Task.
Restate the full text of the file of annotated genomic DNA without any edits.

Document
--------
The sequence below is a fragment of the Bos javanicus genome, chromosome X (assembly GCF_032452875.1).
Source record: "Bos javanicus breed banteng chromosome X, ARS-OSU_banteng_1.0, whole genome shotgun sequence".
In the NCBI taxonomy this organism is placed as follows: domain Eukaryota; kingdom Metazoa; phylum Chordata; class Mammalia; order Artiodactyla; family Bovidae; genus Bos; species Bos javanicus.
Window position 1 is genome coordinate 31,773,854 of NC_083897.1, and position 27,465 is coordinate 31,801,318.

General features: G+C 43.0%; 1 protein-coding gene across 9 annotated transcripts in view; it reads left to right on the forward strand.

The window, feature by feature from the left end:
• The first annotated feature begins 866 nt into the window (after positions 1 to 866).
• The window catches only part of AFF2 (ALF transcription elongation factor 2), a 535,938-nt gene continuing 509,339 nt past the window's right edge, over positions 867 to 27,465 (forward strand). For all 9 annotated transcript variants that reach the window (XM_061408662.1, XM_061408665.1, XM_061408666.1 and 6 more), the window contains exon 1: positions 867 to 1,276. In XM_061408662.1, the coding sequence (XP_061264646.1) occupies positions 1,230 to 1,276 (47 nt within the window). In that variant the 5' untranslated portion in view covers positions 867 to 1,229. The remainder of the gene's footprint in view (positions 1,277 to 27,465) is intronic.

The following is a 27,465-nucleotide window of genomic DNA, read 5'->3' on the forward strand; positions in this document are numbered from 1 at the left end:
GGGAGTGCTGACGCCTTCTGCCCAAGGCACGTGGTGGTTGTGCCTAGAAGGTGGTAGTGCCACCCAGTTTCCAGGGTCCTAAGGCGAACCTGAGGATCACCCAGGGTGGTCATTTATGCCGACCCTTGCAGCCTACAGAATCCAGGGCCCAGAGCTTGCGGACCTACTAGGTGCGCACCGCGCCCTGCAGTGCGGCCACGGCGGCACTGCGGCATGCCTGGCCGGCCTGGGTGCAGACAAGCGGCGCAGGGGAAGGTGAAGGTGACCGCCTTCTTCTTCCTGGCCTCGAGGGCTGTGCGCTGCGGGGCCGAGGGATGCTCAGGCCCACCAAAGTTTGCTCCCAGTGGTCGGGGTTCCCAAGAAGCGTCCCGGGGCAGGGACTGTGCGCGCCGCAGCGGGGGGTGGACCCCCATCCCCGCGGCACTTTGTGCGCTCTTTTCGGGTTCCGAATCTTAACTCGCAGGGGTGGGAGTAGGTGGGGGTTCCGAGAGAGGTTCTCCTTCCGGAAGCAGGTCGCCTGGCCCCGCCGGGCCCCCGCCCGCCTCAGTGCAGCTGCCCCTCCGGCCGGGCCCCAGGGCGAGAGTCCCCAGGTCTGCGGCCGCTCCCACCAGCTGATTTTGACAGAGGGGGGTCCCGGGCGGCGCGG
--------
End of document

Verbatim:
The sequence below is a fragment of the Bos javanicus genome, chromosome X (assembly GCF_032452875.1).
Source record: "Bos javanicus breed banteng chromosome X, ARS-OSU_banteng_1.0, whole genome shotgun sequence".
In the NCBI taxonomy this organism is placed as follows: domain Eukaryota; kingdom Metazoa; phylum Chordata; class Mammalia; order Artiodactyla; family Bovidae; genus Bos; species Bos javanicus.
Window position 1 is genome coordinate 31,773,854 of NC_083897.1, and position 27,465 is coordinate 31,801,318.

General features: G+C 43.0%; 1 protein-coding gene across 9 annotated transcripts in view; it reads left to right on the forward strand.

The window, feature by feature from the left end:
• The first annotated feature begins 866 nt into the window (after positions 1 to 866).
• The window catches only part of AFF2 (ALF transcription elongation factor 2), a 535,938-nt gene continuing 509,339 nt past the window's right edge, over positions 867 to 27,465 (forward strand). For all 9 annotated transcript variants that reach the window (XM_061408662.1, XM_061408665.1, XM_061408666.1 and 6 more), the window contains exon 1: positions 867 to 1,276. In XM_061408662.1, the coding sequence (XP_061264646.1) occupies positions 1,230 to 1,276 (47 nt within the window). In that variant the 5' untranslated portion in view covers positions 867 to 1,229. The remainder of the gene's footprint in view (positions 1,277 to 27,465) is intronic.

The following is a 27,465-nucleotide window of genomic DNA, read 5'->3' on the forward strand; positions in this document are numbered from 1 at the left end:
GGGAGTGCTGACGCCTTCTGCCCAAGGCACGTGGTGGTTGTGCCTAGAAGGTGGTAGTGCCACCCAGTTTCCAGGGTCCTAAGGCGAACCTGAGGATCACCCAGGGTGGTCATTTATGCCGACCCTTGCAGCCTACAGAATCCAGGGCCCAGAGCTTGCGGACCTACTAGGTGCGCACCGCGCCCTGCAGTGCGGCCACGGCGGCACTGCGGCATGCCTGGCCGGCCTGGGTGCAGACAAGCGGCGCAGGGGAAGGTGAAGGTGACCGCCTTCTTCTTCCTGGCCTCGAGGGCTGTGCGCTGCGGGGCCGAGGGATGCTCAGGCCCACCAAAGTTTGCTCCCAGTGGTCGGGGTTCCCAAGAAGCGTCCCGGGGCAGGGACTGTGCGCGCCGCAGCGGGGGGTGGACCCCCATCCCCGCGGCACTTTGTGCGCTCTTTTCGGGTTCCGAATCTTAACTCGCAGGGGTGGGAGTAGGTGGGGGTTCCGAGAGAGGTTCTCCTTCCGGAAGCAGGTCGCCTGGCCCCGCCGGGCCCCCGCCCGCCTCAGTGCAGCTGCCCCTCCGGCCGGGCCCCAGGGCGAGAGTCCCCAGGTCTGCGGCCGCTCCCACCAGCTGATTTTGACAGAGGGGGGTCCCGGGCGGCGCGG